with my car. On reaching home, I found the house crammed with people. A
meeting was about to take place. I quickly had a wash and a bite to eat while
Azizul Haque Bhuiya explained: "Sister, we had to hold this meeting at your
house. Nowhere else is suitable or safe. Thanks to your Women's Association,
many people trust this address." Looking around, I saw dozens of anxious
faces. some familiar and others not. One man had picked up my two-year-old
son and was weeping as he cradled him in his arms.
The bloody horrors of the night of 25th March were not confined to Dhaka.
Many other towns were also affected. Most Bengali people in Britain had by
that time realized that unpleasant events were about to unfold in their
homeland, but nobody in their darkest dreams had imagined such acts of
extreme brutality os were being committed by the Pakistan Army. All they
could do was stare at one another in helpless unbelief. At that time the great
majority of Bengali men employed in British factories were living a bachelor
life, having left the rest of their family back home; and now they were filled
with concern for the safety of their wives, children, parents and other
relatives. Distraught men went around consoling each other and sharing the
news.
Azizul Haque Bhuiya and Ismail Azad were busy contacting all the main
figures in Birmingham's Bengali community. Many of these had stayed at
home, having been too upset to go to work. Bhuiya himself was an employee
of a West Pakistani bank, so there was no question of his returning to his post.
A gulf had now opened between the East and West Pakistan communities in
Birmingham. There was quite a lot of coverage of the "East Pakistan crisis" in
the British press. The foreign news editors had known that trouble was
brewing and deployed reporters in readiness. In diplomatic circles over there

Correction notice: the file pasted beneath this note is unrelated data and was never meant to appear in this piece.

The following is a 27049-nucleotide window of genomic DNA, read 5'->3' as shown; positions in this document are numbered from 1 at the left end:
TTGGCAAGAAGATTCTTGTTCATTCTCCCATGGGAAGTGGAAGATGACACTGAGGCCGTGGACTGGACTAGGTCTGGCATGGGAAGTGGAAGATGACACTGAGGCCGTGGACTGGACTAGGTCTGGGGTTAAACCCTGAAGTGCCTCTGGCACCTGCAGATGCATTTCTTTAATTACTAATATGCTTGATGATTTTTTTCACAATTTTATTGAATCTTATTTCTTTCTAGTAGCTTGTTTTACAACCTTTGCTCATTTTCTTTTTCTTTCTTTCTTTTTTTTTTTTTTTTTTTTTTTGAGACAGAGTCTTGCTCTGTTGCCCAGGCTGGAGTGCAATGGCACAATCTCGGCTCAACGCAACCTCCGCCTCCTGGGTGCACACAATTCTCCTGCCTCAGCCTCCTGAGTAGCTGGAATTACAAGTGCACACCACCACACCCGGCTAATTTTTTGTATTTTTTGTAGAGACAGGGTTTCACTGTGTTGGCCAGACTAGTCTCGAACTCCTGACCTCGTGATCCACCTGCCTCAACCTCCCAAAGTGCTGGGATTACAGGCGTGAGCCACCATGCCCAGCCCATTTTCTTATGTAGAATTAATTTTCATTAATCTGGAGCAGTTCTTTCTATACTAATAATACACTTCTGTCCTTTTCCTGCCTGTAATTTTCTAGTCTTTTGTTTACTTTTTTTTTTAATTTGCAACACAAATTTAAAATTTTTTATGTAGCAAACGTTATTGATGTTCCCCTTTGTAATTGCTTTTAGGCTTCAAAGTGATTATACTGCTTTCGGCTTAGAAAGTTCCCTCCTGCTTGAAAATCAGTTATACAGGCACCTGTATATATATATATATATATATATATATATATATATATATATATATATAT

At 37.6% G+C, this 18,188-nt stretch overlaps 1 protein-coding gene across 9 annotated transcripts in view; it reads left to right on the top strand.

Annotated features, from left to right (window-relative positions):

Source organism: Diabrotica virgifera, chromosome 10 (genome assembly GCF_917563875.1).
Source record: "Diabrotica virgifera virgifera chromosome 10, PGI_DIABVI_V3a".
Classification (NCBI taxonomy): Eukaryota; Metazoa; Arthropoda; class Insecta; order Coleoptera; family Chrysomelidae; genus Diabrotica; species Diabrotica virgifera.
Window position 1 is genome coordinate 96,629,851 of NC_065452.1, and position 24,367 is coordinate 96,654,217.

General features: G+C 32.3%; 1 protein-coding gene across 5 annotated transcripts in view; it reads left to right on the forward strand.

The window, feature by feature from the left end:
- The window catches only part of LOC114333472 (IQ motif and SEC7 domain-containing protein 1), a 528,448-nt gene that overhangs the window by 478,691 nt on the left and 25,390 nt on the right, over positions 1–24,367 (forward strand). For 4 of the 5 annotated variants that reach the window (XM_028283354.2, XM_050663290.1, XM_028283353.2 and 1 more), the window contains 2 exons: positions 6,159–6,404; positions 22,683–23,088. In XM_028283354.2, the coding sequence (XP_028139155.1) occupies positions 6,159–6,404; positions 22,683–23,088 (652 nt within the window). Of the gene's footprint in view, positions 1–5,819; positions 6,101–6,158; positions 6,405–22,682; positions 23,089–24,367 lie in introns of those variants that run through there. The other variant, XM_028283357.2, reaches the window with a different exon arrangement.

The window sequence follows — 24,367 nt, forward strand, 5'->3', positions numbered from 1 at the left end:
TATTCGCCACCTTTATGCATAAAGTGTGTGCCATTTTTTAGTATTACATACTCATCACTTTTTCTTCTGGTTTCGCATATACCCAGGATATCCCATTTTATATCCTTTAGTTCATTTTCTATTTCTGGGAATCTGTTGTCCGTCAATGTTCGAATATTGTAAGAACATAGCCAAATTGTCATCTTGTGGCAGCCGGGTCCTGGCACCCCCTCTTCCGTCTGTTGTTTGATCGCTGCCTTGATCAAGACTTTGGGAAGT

was a full understanding of what was going on. Nevertheless, Britain stood by
and did nothing while the slaughter of innocent civilians proceeded.
We in the Bengali community realized that it was up to us to make a fuss, to
publicize the situation and press for action. I let it be known that my house
was open to all as a meeting place. I have already mentioned the first big
meeting which had taken place on the night of 26th March. Now it was
decided that a public rally would be held in Small Heath Pork at 3 pm on 28th
March. The necessary permissions were obtained from the Birmingham Parks
Department and West Midlands Police. Arrangements were made for parking
the coaches in which some of the participants would arrive. My colleagues
David and John prepared a placard headed "S.O.S." It comprised a photo
showing a heap of civilian corpses and some text describing the barbarity of
the Pakistan Army operation and appealing to the British public for support.
Azizul Haque Bhuiya, Ismail Azad, Sabur Choudhury and Ganesh De designed
a leaflet in Bengali, which Johur All got printed overnight. On 27th March the
leaflet was distributed by volunteers in Birmingham. Intaz All and some of his
taxi driver friends rushed bundles of the leaflet to other parts of the Midlands.
Johur Ali and Misir All made hundreds of copies of the new Bangladesh flag
and little lapel badges bearing the slogan "Joy Bangla" ('victory to Bengal") in
readiness for the rally. Soon word of the meeting had spread throughout the
Bengali community in the Midlands and beyond. At about 2 pm on 28th March
coachloads of people began to arrive in Small Heath. The atmosphere was
electric. I led a procession of women from my house to the park, shouting
slogans all the way. We were escorted by Misir Ali, Imtiaz Ali, Abdul Hannan
and others. Many of us were carrying young children in our arms, for we were
unwilling to leave them behind. There must have been around three thousand
people at the meeting. Police had been deployed in considerable numbers, in
case of any disturbance. Like many British parks, Small Heath Pork had a
bandstand, and my contingent of women climbed onto it along with a number
of community leaders. From there we could see throngs of Bengali people and
British
policemen
all
around.

The meeting started with a rending from the Holy Quran, and a prayer for the